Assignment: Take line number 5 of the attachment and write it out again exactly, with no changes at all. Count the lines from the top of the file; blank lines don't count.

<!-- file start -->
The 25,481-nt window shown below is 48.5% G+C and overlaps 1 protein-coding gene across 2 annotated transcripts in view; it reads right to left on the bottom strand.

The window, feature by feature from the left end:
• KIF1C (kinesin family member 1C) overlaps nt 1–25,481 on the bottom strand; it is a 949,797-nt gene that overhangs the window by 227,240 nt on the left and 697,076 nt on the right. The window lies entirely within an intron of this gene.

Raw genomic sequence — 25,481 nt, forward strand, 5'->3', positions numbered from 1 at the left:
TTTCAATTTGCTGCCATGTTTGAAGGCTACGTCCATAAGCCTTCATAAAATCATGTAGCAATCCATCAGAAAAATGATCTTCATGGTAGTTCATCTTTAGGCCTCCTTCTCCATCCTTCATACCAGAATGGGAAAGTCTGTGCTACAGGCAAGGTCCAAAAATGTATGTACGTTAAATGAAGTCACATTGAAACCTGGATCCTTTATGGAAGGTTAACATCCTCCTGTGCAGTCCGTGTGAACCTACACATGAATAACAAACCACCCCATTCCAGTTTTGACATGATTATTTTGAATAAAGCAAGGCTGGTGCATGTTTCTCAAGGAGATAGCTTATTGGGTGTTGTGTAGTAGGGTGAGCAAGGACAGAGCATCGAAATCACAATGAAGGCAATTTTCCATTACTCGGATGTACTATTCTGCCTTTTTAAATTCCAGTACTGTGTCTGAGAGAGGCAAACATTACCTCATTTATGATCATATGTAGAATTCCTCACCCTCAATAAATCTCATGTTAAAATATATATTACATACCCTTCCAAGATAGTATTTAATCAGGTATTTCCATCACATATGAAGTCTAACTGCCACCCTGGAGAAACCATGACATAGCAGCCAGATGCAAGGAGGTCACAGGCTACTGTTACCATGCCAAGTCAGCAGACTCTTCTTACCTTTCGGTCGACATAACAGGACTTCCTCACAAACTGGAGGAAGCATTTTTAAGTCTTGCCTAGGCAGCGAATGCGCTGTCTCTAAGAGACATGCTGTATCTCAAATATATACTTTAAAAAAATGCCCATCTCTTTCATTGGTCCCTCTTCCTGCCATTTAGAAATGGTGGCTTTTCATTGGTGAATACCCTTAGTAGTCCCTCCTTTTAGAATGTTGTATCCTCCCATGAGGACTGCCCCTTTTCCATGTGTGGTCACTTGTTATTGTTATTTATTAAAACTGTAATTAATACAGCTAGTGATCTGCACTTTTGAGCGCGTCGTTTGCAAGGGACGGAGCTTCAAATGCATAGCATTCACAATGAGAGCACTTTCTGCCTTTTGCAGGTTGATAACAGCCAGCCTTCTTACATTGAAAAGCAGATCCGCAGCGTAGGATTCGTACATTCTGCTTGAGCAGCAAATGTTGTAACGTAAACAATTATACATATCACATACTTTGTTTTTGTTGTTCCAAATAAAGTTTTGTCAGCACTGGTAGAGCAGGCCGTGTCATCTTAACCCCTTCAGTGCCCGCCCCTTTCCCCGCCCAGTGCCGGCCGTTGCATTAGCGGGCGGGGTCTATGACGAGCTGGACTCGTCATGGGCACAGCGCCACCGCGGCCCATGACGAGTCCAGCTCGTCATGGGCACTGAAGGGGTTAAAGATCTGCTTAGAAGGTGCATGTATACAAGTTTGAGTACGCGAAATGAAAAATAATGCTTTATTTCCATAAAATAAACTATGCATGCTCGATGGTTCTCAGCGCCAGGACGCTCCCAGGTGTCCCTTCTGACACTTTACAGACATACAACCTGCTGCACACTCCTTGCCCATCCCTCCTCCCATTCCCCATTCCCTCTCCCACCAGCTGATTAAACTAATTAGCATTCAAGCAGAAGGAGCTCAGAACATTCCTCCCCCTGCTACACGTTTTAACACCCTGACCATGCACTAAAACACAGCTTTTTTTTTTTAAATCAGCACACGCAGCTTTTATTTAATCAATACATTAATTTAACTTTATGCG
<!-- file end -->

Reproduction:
TTTCAATTTGCTGCCATGTTTGAAGGCTACGTCCATAAGCCTTCATAAAATCATGTAGCAATCCATCAGAAAAATGATCTTCATGGTAGTTCATCTTTAGGCCTCCTTCTCCATCCTTCATACCAGAATGGGAAAGTCTGTGCTACAGGCAAGGTCCAAAAATGTATGTACGTTAAATGAAGTCACATTGAAACCTGGATCCTTTATGGAAGGTTAACATCCTCCTGTGCAGTCCGTGTGAACCTACACATGAATAACAAACCACCCCATTCCAGTTTTGACATGATTATTTTGAATAAAGCAAGGCTGGTGCATGTTTCTCAAGGAGATAGCTTATTGGGTGTTGTGTAGTAGGGTGAGCAAGGACAGAGCATCGAAATCACAATGAAGGCAATTTTCCATTACTCGGATGTACTATTCTGCCTTTTTAAATTCCAGTACTGTGTCTGAGAGAGGCAAACATTACCTCATTTATGATCATATGTAGAATTCCTCACCCTCAATAAATCTCATGTTAAAATATATATTACATACCCTTCCAAGATAGTATTTAATCAGGTATTTCCATCACATATGAAGTCTAACTGCCACCCTGGAGAAACCATGACATAGCAGCCAGATGCAAGGAGGTCACAGGCTACTGTTACCATGCCAAGTCAGCAGACTCTTCTTACCTTTCGGTCGACATAACAGGACTTCCTCACAAACTGGAGGAAGCATTTTTAAGTCTTGCCTAGGCAGCGAATGCGCTGTCTCTAAGAGACATGCTGTATCTCAAATATATACTTTAAAAAAATGCCCATCTCTTTCATTGGTCCCTCTTCCTGCCATTTAGAAATGGTGGCTTTTCATTGGTGAATACCCTTAGTAGTCCCTCCTTTTAGAATGTTGTATCCTCCCATGAGGACTGCCCCTTTTCCATGTGTGGTCACTTGTTATTGTTATTTATTAAAACTGTAATTAATACAGCTAGTGATCTGCACTTTTGAGCGCGTCGTTTGCAAGGGACGGAGCTTCAAATGCATAGCATTCACAATGAGAGCACTTTCTGCCTTTTGCAGGTTGATAACAGCCAGCCTTCTTACATTGAAAAGCAGATCCGCAGCGTAGGATTCGTACATTCTGCTTGAGCAGCAAATGTTGTAACGTAAACAATTATACATATCACATACTTTGTTTTTGTTGTTCCAAATAAAGTTTTGTCAGCACTGGTAGAGCAGGCCGTGTCATCTTAACCCCTTCAGTGCCCGCCCCTTTCCCCGCCCAGTGCCGGCCGTTGCATTAGCGGGCGGGGTCTATGACGAGCTGGACTCGTCATGGGCACAGCGCCACCGCGGCCCATGACGAGTCCAGCTCGTCATGGGCACTGAAGGGGTTAAAGATCTGCTTAGAAGGTGCATGTATACAAGTTTGAGTACGCGAAATGAAAAATAATGCTTTATTTCCATAAAATAAACTATGCATGCTCGATGGTTCTCAGCGCCAGGACGCTCCCAGGTGTCCCTTCTGACACTTTACAGACATACAACCTGCTGCACACTCCTTGCCCATCCCTCCTCCCATTCCCCATTCCCTCTCCCACCAGCTGATTAAACTAATTAGCATTCAAGCAGAAGGAGCTCAGAACATTCCTCCCCCTGCTACACGTTTTAACACCCTGACCATGCACTAAAACACAGCTTTTTTTTTTTAAATCAGCACACGCAGCTTTTATTTAATCAATACATTAATTTAACTTTATGCG